Still fresh, still blossom spring, but more and more moved to light forest. And still a "delicacy" for bumblebees. Full spring in the greening forest...
10
Scent
Greysolon

88 Reviews
Greysolon
Greysolon
   9  
The heartbeat of scent
A few weeks ago I received a generous decant of Chamade Homme from a very kind -and very generous- Parfumo friend. From the first spritz all I wanted was to live in Chamade’s scented bliss. Unfortunately, I’m not endowed with a sense of moderation or restraint so it was only a matter of days before the last drop of Chamade gurgled at the bottom of the atomizer. No problem, just get on the world wide web, where you can obtain anything your heart desires, and order a full bottle, right? Wrong. Unless you live in Europe, getting your hands on a full bottle of Chamade is difficult and expensive. Such is the reality of indulging in the world of luxury goods on modest means. On the other hand, if this is the only time I get to experience this beautiful fragrance then at least my nose can die happy. One saving grace is that the original Chamade (pour femme) is widely available at a moderate price and shares several points in common with Homme. Since my wife loves the pour femme version I have the pleasure of experiencing it vicariously when she wears it.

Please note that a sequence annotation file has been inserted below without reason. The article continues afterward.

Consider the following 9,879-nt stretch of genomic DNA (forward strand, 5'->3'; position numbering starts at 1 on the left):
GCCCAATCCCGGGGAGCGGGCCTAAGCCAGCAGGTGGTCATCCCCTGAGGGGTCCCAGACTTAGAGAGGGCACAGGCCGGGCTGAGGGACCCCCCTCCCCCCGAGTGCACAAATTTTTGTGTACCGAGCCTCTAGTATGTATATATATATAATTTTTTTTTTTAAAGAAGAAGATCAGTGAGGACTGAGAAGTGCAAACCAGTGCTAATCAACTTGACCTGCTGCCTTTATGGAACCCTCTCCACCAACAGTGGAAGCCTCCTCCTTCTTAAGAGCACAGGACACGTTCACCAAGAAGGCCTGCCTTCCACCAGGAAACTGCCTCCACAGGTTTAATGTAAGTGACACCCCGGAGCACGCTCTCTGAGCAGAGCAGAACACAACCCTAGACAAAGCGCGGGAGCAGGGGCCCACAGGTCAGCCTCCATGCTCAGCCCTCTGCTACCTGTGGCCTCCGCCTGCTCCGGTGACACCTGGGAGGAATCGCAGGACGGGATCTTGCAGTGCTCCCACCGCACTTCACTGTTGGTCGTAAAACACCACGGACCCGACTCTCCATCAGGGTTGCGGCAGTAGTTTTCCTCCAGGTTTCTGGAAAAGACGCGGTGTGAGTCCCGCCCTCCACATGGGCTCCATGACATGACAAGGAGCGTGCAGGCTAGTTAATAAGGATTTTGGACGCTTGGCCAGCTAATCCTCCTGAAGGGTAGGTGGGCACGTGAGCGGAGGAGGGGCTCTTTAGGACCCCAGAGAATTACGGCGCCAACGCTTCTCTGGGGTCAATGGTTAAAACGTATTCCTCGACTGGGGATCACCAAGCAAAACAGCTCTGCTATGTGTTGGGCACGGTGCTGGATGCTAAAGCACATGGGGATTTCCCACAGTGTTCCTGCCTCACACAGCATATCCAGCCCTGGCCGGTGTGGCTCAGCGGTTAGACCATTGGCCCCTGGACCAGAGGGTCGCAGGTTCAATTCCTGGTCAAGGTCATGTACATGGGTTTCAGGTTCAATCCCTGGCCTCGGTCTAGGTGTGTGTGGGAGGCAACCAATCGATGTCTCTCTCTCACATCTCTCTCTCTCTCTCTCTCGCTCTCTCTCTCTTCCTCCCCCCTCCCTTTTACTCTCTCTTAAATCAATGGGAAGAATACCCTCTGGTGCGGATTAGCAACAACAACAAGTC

I have a theory about how Chamade works its magic. The crisp, almost bitter green notes combine with black pepper and vetiver to create an aromatic, slightly prickly background that tweaks and innervates the nose heightening its sensitivity to the floral and leather accords. That interaction keeps Chamade vibrant for hours. In my imagination it also causes the scent of hyacinth and burnished leather to pulse from the fragrance, as the name Chamade suggests, like the flourish of a drum roll or a palpating heartbeat.